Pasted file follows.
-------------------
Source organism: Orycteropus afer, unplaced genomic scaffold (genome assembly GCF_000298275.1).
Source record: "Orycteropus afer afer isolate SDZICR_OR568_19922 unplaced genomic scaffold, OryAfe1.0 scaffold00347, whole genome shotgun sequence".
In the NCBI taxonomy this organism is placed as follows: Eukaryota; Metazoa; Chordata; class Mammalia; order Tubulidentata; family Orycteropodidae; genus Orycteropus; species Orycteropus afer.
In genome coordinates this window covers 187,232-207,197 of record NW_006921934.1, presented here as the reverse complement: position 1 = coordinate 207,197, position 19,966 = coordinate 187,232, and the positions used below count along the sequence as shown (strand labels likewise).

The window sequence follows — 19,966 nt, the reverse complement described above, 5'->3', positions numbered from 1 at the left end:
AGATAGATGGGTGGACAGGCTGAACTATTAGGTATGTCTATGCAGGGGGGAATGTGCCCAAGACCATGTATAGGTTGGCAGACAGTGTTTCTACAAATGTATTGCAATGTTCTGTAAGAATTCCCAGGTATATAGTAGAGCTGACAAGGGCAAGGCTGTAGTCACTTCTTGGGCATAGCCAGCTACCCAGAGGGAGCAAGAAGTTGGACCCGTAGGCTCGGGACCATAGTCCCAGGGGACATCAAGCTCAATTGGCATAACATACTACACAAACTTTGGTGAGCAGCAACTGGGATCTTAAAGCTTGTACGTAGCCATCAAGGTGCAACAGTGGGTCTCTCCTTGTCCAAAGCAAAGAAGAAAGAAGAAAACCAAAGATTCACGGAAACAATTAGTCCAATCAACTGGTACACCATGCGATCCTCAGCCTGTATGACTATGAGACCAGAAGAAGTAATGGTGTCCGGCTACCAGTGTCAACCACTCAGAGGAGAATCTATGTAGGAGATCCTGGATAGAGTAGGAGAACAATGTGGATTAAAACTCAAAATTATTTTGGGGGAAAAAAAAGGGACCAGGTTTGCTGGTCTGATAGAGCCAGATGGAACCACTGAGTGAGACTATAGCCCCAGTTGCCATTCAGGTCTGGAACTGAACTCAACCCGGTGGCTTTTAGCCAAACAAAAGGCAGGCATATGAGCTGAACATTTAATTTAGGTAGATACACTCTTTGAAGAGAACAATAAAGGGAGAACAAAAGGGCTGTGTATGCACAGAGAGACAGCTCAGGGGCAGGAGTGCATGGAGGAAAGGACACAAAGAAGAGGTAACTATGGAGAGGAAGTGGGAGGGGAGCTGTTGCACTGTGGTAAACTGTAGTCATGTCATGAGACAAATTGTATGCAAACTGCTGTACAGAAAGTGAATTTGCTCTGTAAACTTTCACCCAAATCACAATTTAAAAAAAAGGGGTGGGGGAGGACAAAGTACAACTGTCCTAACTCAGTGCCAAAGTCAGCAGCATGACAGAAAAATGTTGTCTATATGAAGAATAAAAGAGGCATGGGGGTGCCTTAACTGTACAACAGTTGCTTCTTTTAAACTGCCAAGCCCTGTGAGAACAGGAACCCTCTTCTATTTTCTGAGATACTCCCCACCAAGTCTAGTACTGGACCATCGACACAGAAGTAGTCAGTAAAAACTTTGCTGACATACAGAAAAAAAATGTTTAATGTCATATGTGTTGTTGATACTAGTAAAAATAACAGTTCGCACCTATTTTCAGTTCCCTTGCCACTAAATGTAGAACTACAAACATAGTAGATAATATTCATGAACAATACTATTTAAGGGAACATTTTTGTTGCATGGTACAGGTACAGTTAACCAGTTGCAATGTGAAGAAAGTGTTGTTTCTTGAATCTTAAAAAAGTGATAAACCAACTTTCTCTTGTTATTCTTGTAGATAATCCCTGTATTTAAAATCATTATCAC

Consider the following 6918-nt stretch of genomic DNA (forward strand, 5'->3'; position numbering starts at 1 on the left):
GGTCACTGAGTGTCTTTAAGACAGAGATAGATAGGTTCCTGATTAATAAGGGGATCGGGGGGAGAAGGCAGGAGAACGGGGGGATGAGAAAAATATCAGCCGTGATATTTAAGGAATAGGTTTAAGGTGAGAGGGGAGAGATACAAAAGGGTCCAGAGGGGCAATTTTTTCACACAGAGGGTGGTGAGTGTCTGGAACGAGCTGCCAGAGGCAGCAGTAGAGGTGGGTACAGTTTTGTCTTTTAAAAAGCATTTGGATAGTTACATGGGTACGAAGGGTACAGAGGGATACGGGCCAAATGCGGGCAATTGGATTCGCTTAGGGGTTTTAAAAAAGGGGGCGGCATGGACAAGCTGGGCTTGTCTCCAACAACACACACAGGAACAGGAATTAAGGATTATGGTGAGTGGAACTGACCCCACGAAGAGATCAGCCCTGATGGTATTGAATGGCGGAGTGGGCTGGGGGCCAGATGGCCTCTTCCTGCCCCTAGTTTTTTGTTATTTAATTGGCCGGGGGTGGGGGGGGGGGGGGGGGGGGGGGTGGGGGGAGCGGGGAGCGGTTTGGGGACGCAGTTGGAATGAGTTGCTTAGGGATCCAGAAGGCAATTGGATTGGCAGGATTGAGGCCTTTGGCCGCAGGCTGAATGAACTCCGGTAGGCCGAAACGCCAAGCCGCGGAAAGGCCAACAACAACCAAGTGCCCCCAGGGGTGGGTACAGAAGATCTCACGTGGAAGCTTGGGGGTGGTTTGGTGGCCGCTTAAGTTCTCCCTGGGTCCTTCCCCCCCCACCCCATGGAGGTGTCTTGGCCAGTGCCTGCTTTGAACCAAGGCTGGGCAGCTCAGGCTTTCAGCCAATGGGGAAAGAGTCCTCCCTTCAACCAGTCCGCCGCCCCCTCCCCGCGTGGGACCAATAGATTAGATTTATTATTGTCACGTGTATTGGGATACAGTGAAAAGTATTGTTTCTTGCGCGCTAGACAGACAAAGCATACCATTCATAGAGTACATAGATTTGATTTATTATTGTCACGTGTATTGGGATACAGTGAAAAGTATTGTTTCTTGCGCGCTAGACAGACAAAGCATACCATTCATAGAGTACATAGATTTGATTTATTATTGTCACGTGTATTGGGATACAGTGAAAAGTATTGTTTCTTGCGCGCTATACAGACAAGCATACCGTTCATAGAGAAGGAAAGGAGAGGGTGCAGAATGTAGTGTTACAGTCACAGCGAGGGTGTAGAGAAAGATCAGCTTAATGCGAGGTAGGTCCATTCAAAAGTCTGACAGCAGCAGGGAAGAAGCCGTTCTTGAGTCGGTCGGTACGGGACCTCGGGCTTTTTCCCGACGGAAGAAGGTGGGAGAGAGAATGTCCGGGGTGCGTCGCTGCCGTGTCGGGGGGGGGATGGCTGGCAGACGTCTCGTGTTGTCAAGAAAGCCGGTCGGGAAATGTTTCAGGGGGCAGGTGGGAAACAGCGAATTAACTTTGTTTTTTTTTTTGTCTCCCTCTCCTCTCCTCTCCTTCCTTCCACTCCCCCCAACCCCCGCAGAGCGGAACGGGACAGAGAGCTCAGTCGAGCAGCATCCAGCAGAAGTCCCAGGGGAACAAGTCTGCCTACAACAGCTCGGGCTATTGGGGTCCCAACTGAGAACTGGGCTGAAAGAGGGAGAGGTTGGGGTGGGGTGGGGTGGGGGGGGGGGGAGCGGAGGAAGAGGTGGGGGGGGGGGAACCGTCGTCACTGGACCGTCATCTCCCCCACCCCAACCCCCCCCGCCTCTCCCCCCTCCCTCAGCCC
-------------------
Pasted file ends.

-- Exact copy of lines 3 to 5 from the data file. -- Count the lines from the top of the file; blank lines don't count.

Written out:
In the NCBI taxonomy this organism is placed as follows: Eukaryota; Metazoa; Chordata; class Mammalia; order Tubulidentata; family Orycteropodidae; genus Orycteropus; species Orycteropus afer.
In genome coordinates this window covers 187,232-207,197 of record NW_006921934.1, presented here as the reverse complement: position 1 = coordinate 207,197, position 19,966 = coordinate 187,232, and the positions used below count along the sequence as shown (strand labels likewise).

The window sequence follows — 19,966 nt, the reverse complement described above, 5'->3', positions numbered from 1 at the left end: